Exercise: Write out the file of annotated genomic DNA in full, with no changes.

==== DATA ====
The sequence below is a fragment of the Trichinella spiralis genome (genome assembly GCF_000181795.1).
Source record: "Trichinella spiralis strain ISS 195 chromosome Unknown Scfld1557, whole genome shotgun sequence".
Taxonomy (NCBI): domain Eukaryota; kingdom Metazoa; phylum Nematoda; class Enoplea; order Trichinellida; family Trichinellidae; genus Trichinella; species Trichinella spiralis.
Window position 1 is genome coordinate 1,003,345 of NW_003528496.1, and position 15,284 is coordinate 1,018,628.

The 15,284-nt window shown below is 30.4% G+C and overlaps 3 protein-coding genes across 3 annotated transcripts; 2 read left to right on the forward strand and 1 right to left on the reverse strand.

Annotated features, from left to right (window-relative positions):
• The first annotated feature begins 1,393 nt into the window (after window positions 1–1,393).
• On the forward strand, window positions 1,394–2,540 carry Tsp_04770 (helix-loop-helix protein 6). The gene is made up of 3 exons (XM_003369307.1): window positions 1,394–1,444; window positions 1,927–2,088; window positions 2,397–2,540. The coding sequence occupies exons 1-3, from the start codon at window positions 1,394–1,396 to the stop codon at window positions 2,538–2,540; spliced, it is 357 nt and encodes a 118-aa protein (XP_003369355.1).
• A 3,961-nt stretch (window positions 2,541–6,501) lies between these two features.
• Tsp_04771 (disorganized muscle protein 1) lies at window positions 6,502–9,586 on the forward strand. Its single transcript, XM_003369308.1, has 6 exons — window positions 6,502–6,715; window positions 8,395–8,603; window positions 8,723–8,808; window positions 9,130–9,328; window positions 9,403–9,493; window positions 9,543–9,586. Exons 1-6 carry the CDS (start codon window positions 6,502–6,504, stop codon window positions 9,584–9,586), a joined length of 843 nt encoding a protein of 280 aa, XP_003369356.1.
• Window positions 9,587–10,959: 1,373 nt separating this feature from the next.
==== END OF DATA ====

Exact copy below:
The sequence below is a fragment of the Trichinella spiralis genome (genome assembly GCF_000181795.1).
Source record: "Trichinella spiralis strain ISS 195 chromosome Unknown Scfld1557, whole genome shotgun sequence".
Taxonomy (NCBI): domain Eukaryota; kingdom Metazoa; phylum Nematoda; class Enoplea; order Trichinellida; family Trichinellidae; genus Trichinella; species Trichinella spiralis.
Window position 1 is genome coordinate 1,003,345 of NW_003528496.1, and position 15,284 is coordinate 1,018,628.

The 15,284-nt window shown below is 30.4% G+C and overlaps 3 protein-coding genes across 3 annotated transcripts; 2 read left to right on the forward strand and 1 right to left on the reverse strand.

Annotated features, from left to right (window-relative positions):
• The first annotated feature begins 1,393 nt into the window (after window positions 1–1,393).
• On the forward strand, window positions 1,394–2,540 carry Tsp_04770 (helix-loop-helix protein 6). The gene is made up of 3 exons (XM_003369307.1): window positions 1,394–1,444; window positions 1,927–2,088; window positions 2,397–2,540. The coding sequence occupies exons 1-3, from the start codon at window positions 1,394–1,396 to the stop codon at window positions 2,538–2,540; spliced, it is 357 nt and encodes a 118-aa protein (XP_003369355.1).
• A 3,961-nt stretch (window positions 2,541–6,501) lies between these two features.
• Tsp_04771 (disorganized muscle protein 1) lies at window positions 6,502–9,586 on the forward strand. Its single transcript, XM_003369308.1, has 6 exons — window positions 6,502–6,715; window positions 8,395–8,603; window positions 8,723–8,808; window positions 9,130–9,328; window positions 9,403–9,493; window positions 9,543–9,586. Exons 1-6 carry the CDS (start codon window positions 6,502–6,504, stop codon window positions 9,584–9,586), a joined length of 843 nt encoding a protein of 280 aa, XP_003369356.1.
• Window positions 9,587–10,959: 1,373 nt separating this feature from the next.